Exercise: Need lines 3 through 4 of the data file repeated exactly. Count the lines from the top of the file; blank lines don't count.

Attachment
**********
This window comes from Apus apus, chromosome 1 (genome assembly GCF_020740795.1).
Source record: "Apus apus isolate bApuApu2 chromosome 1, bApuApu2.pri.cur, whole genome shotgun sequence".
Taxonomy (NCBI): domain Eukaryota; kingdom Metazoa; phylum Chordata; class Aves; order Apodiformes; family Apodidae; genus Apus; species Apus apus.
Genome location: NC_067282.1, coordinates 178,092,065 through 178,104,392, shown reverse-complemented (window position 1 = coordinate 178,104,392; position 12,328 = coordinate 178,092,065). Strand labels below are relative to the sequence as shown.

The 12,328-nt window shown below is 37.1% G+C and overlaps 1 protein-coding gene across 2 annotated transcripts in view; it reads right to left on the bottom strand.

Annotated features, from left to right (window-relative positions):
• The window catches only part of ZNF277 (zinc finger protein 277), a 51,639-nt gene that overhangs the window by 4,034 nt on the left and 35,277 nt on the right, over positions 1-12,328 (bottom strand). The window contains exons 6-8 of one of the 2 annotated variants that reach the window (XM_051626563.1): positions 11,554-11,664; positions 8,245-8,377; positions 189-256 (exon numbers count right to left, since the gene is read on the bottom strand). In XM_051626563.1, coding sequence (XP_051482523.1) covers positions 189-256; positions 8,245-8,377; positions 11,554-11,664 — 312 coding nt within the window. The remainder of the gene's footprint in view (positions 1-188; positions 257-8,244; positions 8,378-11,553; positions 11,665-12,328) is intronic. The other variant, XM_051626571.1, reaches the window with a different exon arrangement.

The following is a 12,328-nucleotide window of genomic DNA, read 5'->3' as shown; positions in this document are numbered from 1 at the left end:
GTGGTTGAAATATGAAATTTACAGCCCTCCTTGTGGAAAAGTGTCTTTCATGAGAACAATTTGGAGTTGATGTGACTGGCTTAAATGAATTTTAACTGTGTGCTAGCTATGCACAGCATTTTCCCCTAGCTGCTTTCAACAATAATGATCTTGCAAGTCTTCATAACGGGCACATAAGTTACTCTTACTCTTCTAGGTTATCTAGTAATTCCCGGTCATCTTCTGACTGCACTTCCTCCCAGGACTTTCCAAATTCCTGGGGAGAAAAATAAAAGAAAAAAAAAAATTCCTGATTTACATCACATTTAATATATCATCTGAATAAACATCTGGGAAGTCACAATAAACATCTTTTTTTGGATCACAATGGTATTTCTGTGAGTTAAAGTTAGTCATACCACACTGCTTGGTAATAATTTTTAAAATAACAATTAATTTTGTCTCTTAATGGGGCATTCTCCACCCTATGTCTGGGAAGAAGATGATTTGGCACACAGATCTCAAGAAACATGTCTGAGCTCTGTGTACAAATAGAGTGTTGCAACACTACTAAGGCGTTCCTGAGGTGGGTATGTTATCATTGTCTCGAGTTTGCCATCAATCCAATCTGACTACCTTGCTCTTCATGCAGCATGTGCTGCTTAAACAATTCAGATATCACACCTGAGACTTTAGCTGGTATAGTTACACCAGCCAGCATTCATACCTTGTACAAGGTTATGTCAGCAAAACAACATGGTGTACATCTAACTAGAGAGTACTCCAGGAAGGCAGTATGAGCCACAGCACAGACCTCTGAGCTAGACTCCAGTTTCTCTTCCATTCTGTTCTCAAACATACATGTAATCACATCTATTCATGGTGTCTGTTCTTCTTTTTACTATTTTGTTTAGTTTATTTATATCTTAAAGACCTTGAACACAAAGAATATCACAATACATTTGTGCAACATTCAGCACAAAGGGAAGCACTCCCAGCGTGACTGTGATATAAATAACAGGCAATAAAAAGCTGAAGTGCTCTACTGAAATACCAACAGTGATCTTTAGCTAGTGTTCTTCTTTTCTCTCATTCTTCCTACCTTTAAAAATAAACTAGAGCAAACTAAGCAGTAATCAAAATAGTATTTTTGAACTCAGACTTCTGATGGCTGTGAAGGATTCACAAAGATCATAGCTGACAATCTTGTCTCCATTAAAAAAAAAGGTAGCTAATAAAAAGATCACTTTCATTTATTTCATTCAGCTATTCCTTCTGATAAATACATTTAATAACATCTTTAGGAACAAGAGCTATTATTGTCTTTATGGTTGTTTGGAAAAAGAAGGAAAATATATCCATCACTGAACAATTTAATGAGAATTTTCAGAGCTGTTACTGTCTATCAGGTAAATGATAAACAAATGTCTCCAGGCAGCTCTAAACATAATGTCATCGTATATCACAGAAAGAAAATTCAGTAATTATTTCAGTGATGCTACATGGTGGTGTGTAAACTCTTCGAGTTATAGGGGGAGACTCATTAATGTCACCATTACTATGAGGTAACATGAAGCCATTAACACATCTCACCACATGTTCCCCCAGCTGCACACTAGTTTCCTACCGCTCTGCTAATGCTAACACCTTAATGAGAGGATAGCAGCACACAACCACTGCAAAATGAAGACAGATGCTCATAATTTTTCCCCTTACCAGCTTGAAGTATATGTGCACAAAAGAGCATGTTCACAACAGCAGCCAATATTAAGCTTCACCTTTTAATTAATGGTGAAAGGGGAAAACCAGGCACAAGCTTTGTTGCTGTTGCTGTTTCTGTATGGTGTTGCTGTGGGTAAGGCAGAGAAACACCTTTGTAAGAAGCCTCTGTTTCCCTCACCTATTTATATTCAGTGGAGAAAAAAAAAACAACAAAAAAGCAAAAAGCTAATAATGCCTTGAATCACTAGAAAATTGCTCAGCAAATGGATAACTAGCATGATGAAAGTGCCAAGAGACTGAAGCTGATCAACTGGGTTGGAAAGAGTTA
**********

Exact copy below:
Taxonomy (NCBI): domain Eukaryota; kingdom Metazoa; phylum Chordata; class Aves; order Apodiformes; family Apodidae; genus Apus; species Apus apus.
Genome location: NC_067282.1, coordinates 178,092,065 through 178,104,392, shown reverse-complemented (window position 1 = coordinate 178,104,392; position 12,328 = coordinate 178,092,065). Strand labels below are relative to the sequence as shown.